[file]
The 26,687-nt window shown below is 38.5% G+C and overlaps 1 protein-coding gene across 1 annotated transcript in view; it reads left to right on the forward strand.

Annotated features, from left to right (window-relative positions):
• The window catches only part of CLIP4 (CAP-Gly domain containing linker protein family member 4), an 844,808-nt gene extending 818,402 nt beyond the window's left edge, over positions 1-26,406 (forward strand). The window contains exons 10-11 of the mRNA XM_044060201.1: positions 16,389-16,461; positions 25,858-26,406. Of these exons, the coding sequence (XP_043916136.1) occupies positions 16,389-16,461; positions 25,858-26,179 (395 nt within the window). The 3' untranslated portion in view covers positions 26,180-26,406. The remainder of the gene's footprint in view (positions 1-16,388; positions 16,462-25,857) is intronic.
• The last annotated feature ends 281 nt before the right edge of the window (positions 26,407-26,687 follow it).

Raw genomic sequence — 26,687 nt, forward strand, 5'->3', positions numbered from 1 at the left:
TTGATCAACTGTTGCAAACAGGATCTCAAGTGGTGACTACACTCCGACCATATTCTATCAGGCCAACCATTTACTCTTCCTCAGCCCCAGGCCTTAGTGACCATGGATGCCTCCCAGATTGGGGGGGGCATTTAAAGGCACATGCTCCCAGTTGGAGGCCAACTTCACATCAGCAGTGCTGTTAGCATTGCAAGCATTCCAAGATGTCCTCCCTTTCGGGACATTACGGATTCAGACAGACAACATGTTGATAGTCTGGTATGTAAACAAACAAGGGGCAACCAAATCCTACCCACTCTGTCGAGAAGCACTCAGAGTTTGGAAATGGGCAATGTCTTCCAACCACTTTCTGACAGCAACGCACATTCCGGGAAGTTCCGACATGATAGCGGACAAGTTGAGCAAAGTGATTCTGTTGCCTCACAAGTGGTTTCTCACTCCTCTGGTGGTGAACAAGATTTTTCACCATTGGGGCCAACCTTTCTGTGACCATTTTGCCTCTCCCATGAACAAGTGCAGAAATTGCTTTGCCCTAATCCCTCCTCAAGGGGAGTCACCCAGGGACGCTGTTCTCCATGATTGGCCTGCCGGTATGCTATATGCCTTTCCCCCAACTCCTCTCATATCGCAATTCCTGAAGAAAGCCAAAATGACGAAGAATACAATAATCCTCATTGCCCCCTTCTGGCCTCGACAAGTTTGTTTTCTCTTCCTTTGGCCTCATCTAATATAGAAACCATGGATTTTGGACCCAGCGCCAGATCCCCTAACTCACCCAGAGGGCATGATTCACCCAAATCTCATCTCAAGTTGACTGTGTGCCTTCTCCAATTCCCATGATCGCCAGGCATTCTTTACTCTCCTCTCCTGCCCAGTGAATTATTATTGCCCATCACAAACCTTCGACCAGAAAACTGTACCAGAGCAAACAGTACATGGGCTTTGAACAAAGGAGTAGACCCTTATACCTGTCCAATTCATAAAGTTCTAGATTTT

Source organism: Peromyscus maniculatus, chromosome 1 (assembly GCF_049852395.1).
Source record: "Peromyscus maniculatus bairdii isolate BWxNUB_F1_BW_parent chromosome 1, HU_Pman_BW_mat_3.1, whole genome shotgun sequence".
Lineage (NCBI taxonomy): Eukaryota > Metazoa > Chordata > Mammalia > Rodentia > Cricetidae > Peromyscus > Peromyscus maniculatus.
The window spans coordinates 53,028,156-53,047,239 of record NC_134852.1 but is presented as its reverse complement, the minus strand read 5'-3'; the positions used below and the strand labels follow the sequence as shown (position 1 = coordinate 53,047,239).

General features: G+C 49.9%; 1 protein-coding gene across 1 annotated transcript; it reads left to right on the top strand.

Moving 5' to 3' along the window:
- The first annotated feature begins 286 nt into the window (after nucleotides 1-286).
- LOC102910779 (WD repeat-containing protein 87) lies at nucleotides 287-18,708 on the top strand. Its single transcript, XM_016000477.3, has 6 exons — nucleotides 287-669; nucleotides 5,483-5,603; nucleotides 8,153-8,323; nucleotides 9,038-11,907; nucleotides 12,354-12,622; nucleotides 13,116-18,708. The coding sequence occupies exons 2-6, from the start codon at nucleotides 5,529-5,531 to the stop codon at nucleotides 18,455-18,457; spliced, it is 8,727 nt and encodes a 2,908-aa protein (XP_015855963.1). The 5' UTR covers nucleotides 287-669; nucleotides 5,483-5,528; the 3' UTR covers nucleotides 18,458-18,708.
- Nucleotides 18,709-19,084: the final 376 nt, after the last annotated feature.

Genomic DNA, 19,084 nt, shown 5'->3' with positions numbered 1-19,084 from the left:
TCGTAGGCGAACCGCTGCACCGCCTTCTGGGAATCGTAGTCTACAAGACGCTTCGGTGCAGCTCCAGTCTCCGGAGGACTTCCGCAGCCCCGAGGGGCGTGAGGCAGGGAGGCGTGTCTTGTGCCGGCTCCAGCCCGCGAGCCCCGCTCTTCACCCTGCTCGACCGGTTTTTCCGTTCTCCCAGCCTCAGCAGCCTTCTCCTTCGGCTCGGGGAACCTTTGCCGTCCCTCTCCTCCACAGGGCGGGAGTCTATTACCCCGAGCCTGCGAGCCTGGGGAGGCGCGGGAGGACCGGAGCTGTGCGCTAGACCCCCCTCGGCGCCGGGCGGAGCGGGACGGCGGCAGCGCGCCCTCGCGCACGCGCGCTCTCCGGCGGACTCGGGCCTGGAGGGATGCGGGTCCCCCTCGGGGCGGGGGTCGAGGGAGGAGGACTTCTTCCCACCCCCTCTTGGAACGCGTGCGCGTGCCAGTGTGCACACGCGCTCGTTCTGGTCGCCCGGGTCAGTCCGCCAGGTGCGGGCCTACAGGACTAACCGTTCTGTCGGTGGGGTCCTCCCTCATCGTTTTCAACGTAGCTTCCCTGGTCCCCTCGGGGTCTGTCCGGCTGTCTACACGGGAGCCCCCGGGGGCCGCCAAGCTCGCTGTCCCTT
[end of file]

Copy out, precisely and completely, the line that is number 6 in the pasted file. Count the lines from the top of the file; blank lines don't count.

TTGATCAACTGTTGCAAACAGGATCTCAAGTGGTGACTACACTCCGACCATATTCTATCAGGCCAACCATTTACTCTTCCTCAGCCCCAGGCCTTAGTGACCATGGATGCCTCCCAGATTGGGGGGGGCATTTAAAGGCACATGCTCCCAGTTGGAGGCCAACTTCACATCAGCAGTGCTGTTAGCATTGCAAGCATTCCAAGATGTCCTCCCTTTCGGGACATTACGGATTCAGACAGACAACATGTTGATAGTCTGGTATGTAAACAAACAAGGGGCAACCAAATCCTACCCACTCTGTCGAGAAGCACTCAGAGTTTGGAAATGGGCAATGTCTTCCAACCACTTTCTGACAGCAACGCACATTCCGGGAAGTTCCGACATGATAGCGGACAAGTTGAGCAAAGTGATTCTGTTGCCTCACAAGTGGTTTCTCACTCCTCTGGTGGTGAACAAGATTTTTCACCATTGGGGCCAACCTTTCTGTGACCATTTTGCCTCTCCCATGAACAAGTGCAGAAATTGCTTTGCCCTAATCCCTCCTCAAGGGGAGTCACCCAGGGACGCTGTTCTCCATGATTGGCCTGCCGGTATGCTATATGCCTTTCCCCCAACTCCTCTCATATCGCAATTCCTGAAGAAAGCCAAAATGACGAAGAATACAATAATCCTCATTGCCCCCTTCTGGCCTCGACAAGTTTGTTTTCTCTTCCTTTGGCCTCATCTAATATAGAAACCATGGATTTTGGACCCAGCGCCAGATCCCCTAACTCACCCAGAGGGCATGATTCACCCAAATCTCATCTCAAGTTGACTGTGTGCCTTCTCCAATTCCCATGATCGCCAGGCATTCTTTACTCTCCTCTCCTGCCCAGTGAATTATTATTGCCCATCACAAACCTTCGACCAGAAAACTGTACCAGAGCAAACAGTACATGGGCTTTGAACAAAGGAGTAGACCCTTATACCTGTCCAATTCATAAAGTTCTAGATTTT